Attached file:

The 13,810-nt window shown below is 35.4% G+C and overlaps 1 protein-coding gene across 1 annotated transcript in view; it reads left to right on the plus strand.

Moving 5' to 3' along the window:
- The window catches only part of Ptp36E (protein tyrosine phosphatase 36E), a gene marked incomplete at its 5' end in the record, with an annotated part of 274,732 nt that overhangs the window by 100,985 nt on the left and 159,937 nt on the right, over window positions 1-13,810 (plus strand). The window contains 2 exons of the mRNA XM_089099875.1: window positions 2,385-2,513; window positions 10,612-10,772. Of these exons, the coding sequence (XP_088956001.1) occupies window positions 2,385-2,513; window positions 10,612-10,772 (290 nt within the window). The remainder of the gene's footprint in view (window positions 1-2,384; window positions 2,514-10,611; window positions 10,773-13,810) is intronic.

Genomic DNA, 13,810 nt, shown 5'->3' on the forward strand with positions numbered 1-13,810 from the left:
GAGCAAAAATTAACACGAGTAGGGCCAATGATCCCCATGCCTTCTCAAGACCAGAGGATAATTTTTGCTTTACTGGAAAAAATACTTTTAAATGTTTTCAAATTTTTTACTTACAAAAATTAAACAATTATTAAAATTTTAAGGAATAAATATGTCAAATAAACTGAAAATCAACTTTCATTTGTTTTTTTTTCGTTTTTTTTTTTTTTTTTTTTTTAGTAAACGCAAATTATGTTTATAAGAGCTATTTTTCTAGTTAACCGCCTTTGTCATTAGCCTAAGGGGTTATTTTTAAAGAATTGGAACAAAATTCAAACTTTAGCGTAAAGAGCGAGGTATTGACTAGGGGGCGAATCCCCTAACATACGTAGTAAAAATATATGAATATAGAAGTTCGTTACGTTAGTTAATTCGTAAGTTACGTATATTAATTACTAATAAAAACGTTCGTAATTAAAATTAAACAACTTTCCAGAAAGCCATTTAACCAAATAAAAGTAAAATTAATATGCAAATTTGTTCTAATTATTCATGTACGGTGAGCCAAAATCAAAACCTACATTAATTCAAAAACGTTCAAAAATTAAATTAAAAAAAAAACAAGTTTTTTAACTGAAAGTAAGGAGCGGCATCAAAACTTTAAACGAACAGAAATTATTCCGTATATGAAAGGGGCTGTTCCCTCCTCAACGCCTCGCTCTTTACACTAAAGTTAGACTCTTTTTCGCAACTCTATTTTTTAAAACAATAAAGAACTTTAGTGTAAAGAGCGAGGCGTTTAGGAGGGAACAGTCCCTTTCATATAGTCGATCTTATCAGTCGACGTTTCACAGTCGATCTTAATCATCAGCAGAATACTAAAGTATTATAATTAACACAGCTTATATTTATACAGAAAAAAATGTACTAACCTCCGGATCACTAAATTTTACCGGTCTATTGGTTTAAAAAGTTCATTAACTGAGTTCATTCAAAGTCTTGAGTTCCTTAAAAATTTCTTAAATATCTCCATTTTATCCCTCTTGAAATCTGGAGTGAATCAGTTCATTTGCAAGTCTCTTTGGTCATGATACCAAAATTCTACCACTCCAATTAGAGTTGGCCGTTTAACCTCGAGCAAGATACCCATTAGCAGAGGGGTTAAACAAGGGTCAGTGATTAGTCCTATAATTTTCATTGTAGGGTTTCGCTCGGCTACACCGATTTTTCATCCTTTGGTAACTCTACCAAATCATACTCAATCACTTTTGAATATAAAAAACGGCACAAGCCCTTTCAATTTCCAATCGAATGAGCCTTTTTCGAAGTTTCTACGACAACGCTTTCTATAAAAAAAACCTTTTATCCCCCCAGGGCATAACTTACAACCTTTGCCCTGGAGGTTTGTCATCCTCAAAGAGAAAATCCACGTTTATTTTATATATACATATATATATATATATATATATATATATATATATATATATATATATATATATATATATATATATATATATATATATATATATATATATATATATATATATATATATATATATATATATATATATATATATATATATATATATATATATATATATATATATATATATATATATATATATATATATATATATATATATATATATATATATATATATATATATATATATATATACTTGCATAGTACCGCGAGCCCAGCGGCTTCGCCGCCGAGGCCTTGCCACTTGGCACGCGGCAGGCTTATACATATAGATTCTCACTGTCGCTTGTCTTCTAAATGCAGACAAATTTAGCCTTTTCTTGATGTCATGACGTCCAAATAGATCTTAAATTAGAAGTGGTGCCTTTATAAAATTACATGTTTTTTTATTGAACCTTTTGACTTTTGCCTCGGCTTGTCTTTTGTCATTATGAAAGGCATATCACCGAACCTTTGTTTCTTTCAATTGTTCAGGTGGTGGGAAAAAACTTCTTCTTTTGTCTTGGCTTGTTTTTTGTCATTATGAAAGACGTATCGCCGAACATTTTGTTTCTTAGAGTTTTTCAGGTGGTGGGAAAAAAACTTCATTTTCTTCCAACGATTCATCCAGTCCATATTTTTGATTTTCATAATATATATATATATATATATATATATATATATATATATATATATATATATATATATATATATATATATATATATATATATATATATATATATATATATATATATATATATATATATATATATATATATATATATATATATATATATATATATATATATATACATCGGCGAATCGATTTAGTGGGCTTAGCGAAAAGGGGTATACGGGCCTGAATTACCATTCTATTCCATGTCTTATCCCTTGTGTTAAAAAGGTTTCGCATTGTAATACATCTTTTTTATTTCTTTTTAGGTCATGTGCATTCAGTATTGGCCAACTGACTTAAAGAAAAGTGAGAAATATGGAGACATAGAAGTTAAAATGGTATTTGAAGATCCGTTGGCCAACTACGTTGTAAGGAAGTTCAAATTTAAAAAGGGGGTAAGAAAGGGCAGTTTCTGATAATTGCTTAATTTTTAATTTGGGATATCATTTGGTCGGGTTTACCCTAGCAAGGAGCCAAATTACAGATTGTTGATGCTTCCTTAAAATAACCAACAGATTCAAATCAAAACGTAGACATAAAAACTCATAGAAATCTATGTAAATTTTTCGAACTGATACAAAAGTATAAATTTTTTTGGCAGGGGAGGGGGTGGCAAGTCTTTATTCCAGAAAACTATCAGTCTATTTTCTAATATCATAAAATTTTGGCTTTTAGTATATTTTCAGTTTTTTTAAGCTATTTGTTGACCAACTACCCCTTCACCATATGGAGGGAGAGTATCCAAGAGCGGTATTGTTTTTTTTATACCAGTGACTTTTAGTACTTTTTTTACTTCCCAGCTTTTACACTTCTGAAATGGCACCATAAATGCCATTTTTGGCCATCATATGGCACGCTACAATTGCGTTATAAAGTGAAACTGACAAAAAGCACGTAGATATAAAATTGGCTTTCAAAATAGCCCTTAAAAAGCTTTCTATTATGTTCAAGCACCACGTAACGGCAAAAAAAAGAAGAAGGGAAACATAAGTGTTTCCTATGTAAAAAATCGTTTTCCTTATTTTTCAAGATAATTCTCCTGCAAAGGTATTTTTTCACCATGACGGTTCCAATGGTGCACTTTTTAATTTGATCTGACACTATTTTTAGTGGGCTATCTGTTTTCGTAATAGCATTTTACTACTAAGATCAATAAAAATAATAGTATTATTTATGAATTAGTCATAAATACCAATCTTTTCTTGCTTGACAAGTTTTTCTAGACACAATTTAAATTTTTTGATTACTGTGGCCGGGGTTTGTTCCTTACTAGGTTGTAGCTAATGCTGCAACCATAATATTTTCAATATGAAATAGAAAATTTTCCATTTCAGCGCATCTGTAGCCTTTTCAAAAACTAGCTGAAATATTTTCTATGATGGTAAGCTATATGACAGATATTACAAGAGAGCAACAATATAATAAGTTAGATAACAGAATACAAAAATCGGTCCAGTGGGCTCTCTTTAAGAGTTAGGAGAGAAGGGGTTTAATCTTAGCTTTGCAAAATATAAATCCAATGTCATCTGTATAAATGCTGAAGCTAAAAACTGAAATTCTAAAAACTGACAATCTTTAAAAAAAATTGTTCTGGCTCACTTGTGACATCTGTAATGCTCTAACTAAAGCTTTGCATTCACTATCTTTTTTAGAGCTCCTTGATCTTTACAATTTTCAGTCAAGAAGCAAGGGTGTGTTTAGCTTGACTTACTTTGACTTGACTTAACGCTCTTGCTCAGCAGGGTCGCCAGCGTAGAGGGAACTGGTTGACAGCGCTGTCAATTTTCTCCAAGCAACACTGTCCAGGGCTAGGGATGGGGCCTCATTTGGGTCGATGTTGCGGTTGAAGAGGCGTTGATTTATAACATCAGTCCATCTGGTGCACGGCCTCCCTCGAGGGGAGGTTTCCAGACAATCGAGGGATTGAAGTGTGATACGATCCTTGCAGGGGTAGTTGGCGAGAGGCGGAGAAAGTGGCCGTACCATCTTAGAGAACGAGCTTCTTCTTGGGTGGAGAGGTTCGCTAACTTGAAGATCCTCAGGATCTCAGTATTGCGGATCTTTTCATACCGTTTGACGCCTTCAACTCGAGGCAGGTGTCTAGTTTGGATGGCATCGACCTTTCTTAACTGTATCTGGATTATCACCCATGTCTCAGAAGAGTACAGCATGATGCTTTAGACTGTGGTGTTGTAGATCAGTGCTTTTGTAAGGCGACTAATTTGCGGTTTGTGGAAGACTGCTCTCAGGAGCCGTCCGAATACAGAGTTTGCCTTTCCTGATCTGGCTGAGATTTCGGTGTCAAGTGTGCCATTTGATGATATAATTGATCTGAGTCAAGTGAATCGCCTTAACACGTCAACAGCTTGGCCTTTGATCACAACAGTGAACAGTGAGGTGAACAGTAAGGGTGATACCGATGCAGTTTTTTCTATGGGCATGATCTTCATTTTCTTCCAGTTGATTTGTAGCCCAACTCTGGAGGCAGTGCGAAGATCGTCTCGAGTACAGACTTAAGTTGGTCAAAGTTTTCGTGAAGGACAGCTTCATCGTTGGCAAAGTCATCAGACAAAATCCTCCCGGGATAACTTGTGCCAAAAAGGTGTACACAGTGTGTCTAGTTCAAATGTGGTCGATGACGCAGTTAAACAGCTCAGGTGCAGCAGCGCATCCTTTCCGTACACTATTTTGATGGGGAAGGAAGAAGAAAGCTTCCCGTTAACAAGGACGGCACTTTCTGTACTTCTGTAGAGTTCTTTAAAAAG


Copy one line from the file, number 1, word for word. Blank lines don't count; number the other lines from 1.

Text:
The 13,810-nt window shown below is 35.4% G+C and overlaps 1 protein-coding gene across 1 annotated transcript in view; it reads left to right on the plus strand.